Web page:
Amplifying Voices and Marginalized Identities: Strengths and Weaknesses of Identity Group Programming

Session Time and Location

Wed, 6 Jun 2018
2:00pm to 3:00pm
Room: Room:
Session Track
Session Format

When we design programming to appeal to a particular subset of the campus population, it is with the intent to provide targeted support to a group that may otherwise be marginalized. Ideally, academic developers’ liminal position within the university administration affords access to larger campus initiatives, potentially serving as spokespeople for the less powerful. How can we plan programming that does not reinforce the marginalization of underrepresented populations? Participants will reflect on their own professional identity, connections that identity might open to them, and ways to leverage connections to shift institutional culture towards more equitable teaching and working conditions.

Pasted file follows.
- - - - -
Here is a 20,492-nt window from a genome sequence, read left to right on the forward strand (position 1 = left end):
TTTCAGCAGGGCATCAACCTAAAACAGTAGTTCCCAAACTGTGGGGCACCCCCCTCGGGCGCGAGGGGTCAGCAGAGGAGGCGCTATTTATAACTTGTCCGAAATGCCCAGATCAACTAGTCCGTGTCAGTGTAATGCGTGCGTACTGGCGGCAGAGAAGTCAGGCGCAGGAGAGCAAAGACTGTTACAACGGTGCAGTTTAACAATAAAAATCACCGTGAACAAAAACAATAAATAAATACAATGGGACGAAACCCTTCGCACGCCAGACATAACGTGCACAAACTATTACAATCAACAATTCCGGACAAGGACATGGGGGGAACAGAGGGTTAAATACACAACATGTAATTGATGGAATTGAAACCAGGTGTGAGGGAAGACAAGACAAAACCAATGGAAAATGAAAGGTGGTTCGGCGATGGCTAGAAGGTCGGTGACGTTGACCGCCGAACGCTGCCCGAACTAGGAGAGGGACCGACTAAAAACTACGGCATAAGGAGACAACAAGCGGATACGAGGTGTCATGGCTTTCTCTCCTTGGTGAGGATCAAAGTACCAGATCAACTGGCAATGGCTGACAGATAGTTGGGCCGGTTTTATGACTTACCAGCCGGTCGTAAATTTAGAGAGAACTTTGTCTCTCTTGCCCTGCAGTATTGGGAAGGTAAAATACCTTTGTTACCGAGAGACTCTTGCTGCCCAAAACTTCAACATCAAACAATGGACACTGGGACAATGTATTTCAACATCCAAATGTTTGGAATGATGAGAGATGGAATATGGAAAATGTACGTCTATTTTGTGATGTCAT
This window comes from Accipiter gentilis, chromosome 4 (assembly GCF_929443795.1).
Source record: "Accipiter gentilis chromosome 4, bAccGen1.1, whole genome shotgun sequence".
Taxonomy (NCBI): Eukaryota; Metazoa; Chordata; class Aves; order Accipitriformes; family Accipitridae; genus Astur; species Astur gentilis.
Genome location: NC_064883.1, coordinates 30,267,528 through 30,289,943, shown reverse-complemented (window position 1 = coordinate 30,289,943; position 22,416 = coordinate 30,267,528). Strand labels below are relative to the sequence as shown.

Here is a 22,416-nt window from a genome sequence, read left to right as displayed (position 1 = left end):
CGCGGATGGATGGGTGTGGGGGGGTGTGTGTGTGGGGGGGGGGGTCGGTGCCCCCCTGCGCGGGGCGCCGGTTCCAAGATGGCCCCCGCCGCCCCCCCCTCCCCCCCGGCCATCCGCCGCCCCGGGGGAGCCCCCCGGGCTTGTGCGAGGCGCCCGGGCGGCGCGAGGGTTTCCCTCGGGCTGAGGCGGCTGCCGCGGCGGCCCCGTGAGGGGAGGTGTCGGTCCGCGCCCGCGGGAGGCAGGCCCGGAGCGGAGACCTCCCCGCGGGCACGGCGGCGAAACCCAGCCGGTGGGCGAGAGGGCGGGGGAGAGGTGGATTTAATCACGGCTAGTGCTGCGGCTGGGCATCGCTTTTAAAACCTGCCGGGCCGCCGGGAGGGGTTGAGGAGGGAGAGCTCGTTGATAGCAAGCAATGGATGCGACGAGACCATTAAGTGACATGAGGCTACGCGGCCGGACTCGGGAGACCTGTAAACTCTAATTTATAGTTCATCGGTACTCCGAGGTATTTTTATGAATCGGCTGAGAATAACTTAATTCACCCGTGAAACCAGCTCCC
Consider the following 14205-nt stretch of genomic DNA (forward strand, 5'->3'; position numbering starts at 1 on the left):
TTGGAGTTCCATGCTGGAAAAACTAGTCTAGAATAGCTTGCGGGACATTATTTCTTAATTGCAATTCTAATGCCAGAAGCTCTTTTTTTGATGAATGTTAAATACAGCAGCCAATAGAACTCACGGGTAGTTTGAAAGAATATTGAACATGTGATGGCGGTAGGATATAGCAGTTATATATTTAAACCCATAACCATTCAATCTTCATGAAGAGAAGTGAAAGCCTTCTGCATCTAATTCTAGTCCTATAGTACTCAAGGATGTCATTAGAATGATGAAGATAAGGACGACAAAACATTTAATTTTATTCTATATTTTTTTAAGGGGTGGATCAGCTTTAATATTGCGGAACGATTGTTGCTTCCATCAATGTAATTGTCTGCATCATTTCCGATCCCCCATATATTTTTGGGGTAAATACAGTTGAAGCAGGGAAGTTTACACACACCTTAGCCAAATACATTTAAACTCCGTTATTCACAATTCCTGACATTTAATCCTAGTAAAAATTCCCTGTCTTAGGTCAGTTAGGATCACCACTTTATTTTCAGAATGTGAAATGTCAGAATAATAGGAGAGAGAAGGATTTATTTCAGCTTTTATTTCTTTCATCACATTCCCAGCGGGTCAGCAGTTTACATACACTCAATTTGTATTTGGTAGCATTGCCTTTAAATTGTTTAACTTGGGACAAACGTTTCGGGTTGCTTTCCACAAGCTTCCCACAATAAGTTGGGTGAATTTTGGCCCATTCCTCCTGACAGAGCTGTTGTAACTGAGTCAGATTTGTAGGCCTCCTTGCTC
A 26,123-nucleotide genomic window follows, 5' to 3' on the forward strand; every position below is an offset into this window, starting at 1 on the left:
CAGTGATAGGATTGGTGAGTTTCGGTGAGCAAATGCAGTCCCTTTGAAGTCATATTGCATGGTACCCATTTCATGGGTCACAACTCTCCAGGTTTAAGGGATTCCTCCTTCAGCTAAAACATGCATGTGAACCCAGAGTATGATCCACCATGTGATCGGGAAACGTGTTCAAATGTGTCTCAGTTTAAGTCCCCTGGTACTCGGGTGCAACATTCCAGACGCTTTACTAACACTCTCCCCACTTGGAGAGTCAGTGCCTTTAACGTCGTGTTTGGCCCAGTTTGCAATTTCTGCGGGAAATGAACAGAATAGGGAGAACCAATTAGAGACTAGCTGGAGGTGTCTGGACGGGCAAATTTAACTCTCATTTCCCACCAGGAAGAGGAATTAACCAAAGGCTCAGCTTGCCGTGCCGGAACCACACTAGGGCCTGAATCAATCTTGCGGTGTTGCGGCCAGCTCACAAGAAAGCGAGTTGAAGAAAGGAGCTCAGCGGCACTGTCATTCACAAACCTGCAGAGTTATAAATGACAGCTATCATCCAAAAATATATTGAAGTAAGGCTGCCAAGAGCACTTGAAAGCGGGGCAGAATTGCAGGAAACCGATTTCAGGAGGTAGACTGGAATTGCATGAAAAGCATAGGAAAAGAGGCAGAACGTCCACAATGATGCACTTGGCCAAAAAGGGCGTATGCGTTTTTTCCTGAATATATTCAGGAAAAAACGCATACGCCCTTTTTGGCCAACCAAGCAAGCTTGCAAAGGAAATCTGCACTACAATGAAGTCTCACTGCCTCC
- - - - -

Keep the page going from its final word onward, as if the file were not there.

• Session References +

    Bernhagen, L. and Gravett, E.O.  (2015).  A view from the margins: situating CTL staff in organizational development.  To Improve the Academy 34: 63-90. Cox, M.D., and Richlin, L. (Eds.). (2004).  Building faculty learning communities. New directions for teaching and learning (Vol. 97).  San Francisco: Jossey-Bass. Roxå , T. and Mårtensson, K. (2009). Studies in Higher Education 34(5): 547-559. Roxå , T., Mårtensson, K. and Alveteg, M. (2011).  Understanding and influencing teaching and learning cultures at a university: a network approach.  Higher Education 62: 99-111.